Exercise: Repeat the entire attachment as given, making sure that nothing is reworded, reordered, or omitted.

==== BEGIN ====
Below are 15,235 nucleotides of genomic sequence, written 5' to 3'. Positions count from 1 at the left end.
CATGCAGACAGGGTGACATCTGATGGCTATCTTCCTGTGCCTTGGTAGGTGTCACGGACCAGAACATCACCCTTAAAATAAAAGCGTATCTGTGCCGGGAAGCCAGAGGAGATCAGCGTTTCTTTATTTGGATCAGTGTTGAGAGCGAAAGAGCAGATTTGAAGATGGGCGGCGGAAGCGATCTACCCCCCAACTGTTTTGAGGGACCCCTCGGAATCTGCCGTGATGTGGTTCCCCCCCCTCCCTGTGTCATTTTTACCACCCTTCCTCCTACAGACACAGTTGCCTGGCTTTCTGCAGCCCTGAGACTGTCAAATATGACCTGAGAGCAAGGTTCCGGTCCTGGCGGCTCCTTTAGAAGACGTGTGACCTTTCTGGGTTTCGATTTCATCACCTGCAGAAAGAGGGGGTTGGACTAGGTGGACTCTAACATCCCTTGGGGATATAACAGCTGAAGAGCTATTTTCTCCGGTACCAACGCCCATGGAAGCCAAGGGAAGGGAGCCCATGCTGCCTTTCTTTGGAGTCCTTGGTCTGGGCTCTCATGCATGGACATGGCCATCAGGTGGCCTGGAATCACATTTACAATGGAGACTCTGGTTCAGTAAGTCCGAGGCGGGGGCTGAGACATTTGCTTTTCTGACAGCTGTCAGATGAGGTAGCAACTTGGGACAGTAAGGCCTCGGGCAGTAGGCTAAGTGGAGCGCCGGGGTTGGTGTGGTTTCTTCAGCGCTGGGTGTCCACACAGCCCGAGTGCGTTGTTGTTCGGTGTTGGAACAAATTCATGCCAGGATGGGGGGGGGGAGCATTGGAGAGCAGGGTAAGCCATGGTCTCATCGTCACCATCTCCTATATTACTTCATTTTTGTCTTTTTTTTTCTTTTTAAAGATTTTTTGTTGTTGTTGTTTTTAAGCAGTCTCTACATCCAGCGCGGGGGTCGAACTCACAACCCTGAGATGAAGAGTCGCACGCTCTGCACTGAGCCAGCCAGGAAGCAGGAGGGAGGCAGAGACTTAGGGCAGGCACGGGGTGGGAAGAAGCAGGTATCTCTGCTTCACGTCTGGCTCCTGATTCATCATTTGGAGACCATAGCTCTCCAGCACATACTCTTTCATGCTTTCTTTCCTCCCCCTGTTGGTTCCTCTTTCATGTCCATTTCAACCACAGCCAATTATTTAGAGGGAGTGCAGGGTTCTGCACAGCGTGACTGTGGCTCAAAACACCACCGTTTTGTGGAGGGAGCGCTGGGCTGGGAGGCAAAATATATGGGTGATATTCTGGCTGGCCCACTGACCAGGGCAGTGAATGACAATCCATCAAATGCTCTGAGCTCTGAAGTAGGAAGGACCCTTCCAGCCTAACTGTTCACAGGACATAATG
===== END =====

Below are 15,235 nucleotides of genomic sequence, written 5' to 3'. Positions count from 1 at the left end.
CATGCAGACAGGGTGACATCTGATGGCTATCTTCCTGTGCCTTGGTAGGTGTCACGGACCAGAACATCACCCTTAAAATAAAAGCGTATCTGTGCCGGGAAGCCAGAGGAGATCAGCGTTTCTTTATTTGGATCAGTGTTGAGAGCGAAAGAGCAGATTTGAAGATGGGCGGCGGAAGCGATCTACCCCCCAACTGTTTTGAGGGACCCCTCGGAATCTGCCGTGATGTGGTTCCCCCCCCTCCCTGTGTCATTTTTACCACCCTTCCTCCTACAGACACAGTTGCCTGGCTTTCTGCAGCCCTGAGACTGTCAAATATGACCTGAGAGCAAGGTTCCGGTCCTGGCGGCTCCTTTAGAAGACGTGTGACCTTTCTGGGTTTCGATTTCATCACCTGCAGAAAGAGGGGGTTGGACTAGGTGGACTCTAACATCCCTTGGGGATATAACAGCTGAAGAGCTATTTTCTCCGGTACCAACGCCCATGGAAGCCAAGGGAAGGGAGCCCATGCTGCCTTTCTTTGGAGTCCTTGGTCTGGGCTCTCATGCATGGACATGGCCATCAGGTGGCCTGGAATCACATTTACAATGGAGACTCTGGTTCAGTAAGTCCGAGGCGGGGGCTGAGACATTTGCTTTTCTGACAGCTGTCAGATGAGGTAGCAACTTGGGACAGTAAGGCCTCGGGCAGTAGGCTAAGTGGAGCGCCGGGGTTGGTGTGGTTTCTTCAGCGCTGGGTGTCCACACAGCCCGAGTGCGTTGTTGTTCGGTGTTGGAACAAATTCATGCCAGGATGGGGGGGGGGAGCATTGGAGAGCAGGGTAAGCCATGGTCTCATCGTCACCATCTCCTATATTACTTCATTTTTGTCTTTTTTTTTCTTTTTAAAGATTTTTTGTTGTTGTTGTTTTTAAGCAGTCTCTACATCCAGCGCGGGGGTCGAACTCACAACCCTGAGATGAAGAGTCGCACGCTCTGCACTGAGCCAGCCAGGAAGCAGGAGGGAGGCAGAGACTTAGGGCAGGCACGGGGTGGGAAGAAGCAGGTATCTCTGCTTCACGTCTGGCTCCTGATTCATCATTTGGAGACCATAGCTCTCCAGCACATACTCTTTCATGCTTTCTTTCCTCCCCCTGTTGGTTCCTCTTTCATGTCCATTTCAACCACAGCCAATTATTTAGAGGGAGTGCAGGGTTCTGCACAGCGTGACTGTGGCTCAAAACACCACCGTTTTGTGGAGGGAGCGCTGGGCTGGGAGGCAAAATATATGGGTGATATTCTGGCTGGCCCACTGACCAGGGCAGTGAATGACAATCCATCAAATGCTCTGAGCTCTGAAGTAGGAAGGACCCTTCCAGCCTAACTGTTCACAGGACATAATG